An application-defined or library-defined callback function used with the SetWindowsHookExA/SetWindowsHookExW function. The system calls this function every time a new keyboard input event is about to be posted into a thread input queue.
When this callback function is called in response to a change in the state of a key, the callback function is called before the asynchronous state of the key is updated. Consequently, the asynchronous state of the key cannot be determined by calling GetAsyncKeyState from within the callback function.
The HOOKPROC type defines a pointer to this callback function. LowLevelKeyboardProc is a placeholder for the application-defined or library-defined function name.
LRESULT CALLBACK LowLevelKeyboardProc( _In_ int nCode, _In_ WPARAM wParam, _In_ LPARAM lParam );
A code the hook procedure uses to determine how to process the message.
If nCode is less than zero, the hook procedure must pass the message to the CallNextHookEx function without further processing and should return the value returned by CallNextHookEx.
This parameter can be one of the following values.
|HC_ACTION 0||The wParam and lParam parameters contain information about a keyboard message.|
The identifier of the keyboard message.
A pointer to a KBDLLHOOKSTRUCT structure.
If nCode is less than zero, the hook procedure must return the value returned by CallNextHookEx.
If nCode is greater than or equal to zero, and the hook procedure did not process the message, it is highly recommended that you call CallNextHookEx and return the value it returns; otherwise, other applications that have installed WH_KEYBOARD_LL hooks will not receive hook notifications and may behave incorrectly as a result.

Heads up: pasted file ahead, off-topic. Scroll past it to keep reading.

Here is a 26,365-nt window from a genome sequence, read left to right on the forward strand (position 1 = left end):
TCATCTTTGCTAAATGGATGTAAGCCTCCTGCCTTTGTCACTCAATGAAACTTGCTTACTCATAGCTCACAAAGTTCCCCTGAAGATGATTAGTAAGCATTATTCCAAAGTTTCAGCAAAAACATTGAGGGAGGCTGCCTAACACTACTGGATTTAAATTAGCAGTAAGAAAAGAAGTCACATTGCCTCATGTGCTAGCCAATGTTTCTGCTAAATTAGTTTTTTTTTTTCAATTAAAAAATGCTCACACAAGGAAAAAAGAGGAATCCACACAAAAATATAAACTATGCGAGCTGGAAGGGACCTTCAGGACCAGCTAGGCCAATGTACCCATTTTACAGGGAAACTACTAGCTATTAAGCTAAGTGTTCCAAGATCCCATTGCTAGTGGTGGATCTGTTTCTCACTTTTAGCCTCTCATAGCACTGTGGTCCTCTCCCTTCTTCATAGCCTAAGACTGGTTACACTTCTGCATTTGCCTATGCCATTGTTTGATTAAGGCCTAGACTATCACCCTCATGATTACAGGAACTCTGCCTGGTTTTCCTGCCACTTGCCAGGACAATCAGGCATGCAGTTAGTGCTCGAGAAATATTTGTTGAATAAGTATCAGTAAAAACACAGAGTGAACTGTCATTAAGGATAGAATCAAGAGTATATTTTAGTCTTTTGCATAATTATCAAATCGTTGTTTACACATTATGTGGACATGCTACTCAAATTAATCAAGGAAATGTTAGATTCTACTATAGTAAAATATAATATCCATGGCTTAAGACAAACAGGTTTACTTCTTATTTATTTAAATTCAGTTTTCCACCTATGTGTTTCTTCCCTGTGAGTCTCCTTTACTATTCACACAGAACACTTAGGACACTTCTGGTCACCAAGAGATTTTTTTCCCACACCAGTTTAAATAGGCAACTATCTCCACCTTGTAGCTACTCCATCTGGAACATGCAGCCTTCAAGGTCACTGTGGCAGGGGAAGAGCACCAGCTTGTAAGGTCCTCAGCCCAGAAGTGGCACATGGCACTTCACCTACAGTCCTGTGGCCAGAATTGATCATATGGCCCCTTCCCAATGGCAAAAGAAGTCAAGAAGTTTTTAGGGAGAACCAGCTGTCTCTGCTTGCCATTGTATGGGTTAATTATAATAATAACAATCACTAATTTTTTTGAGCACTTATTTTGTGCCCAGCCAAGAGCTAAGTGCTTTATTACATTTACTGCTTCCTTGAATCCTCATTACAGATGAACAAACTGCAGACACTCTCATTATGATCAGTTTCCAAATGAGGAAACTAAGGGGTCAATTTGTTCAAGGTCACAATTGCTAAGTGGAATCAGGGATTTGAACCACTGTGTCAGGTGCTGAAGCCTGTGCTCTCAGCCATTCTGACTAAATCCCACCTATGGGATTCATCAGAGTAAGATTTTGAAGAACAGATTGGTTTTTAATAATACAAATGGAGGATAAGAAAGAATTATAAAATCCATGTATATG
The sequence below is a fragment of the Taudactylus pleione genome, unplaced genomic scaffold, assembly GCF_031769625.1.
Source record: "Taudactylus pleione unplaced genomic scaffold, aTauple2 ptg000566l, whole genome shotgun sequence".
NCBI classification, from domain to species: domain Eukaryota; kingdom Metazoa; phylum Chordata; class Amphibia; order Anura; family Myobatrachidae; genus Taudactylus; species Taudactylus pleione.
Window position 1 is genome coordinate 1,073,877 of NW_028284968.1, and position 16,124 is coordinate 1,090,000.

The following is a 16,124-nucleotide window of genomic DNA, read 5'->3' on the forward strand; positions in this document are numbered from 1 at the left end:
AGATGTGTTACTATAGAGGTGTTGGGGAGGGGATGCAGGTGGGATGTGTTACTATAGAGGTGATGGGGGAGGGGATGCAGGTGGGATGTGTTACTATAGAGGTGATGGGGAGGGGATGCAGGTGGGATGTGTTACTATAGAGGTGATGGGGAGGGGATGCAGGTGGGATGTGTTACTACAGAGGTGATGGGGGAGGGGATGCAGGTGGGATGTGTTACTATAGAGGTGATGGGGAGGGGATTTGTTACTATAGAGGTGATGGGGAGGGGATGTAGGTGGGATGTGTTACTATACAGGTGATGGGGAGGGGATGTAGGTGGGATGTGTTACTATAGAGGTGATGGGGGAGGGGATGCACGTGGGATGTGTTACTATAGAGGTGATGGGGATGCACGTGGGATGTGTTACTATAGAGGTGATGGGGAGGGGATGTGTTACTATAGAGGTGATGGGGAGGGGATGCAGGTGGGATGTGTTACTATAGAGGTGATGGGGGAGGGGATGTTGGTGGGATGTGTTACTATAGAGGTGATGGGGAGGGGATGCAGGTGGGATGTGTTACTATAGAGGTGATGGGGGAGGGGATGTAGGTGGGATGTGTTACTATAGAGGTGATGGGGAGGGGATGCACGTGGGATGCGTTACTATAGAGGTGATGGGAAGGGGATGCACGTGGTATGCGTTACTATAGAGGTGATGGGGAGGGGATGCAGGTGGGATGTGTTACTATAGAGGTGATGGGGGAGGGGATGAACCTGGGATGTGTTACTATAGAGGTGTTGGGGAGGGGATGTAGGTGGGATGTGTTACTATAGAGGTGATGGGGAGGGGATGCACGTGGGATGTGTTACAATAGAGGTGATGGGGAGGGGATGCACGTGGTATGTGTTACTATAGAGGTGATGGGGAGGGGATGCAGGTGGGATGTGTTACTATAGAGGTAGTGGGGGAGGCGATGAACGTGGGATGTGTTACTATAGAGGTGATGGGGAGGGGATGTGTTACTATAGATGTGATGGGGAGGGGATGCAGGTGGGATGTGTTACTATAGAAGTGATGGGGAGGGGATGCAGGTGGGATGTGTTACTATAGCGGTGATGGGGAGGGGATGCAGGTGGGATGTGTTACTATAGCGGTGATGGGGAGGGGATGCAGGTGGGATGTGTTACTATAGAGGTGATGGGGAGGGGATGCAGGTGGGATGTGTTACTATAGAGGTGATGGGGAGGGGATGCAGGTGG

If the hook procedure processed the message, it may return a nonzero value to prevent the system from passing the message to the rest of the hook chain or the target window procedure.
This hook is called in the context of the thread that installed it. The call is made by sending a message to the thread that installed the hook. Therefore, the thread that installed the hook must have a message loop.
The keyboard input can come from the local keyboard driver or from calls to the keybd_event function. If the input comes from a call to keybd_event, the input was "injected". However, the WH_KEYBOARD_LL hook is not injected into another process. Instead, the context switches back to the process that installed the hook and it is called in its original context. Then the context switches back to the application that generated the event.
The hook procedure should process a message in less time than the data entry specified in the LowLevelHooksTimeout value in the following registry key:
The value is in milliseconds. If the hook procedure times out, the system passes the message to the next hook. However, on Windows 7 and later, the hook is silently removed without being called. There is no way for the application to know whether the hook is removed.
Windows 10 version 1709 and later The maximum timeout value the system allows is 1000 milliseconds (1 second). The system will default to using a 1000 millisecond timeout if the LowLevelHooksTimeout value is set to a value larger than 1000.
Debug hooks cannot track this type of low level keyboard hooks. If the application must use low level hooks, it should run the hooks on a dedicated thread that passes the work off to a worker thread and then immediately returns. In most cases where the application needs to use low level hooks, it should monitor raw input instead. This is because raw input can asynchronously monitor mouse and keyboard messages that are targeted for other threads more effectively than low level hooks can. For more information on raw input, see Raw Input.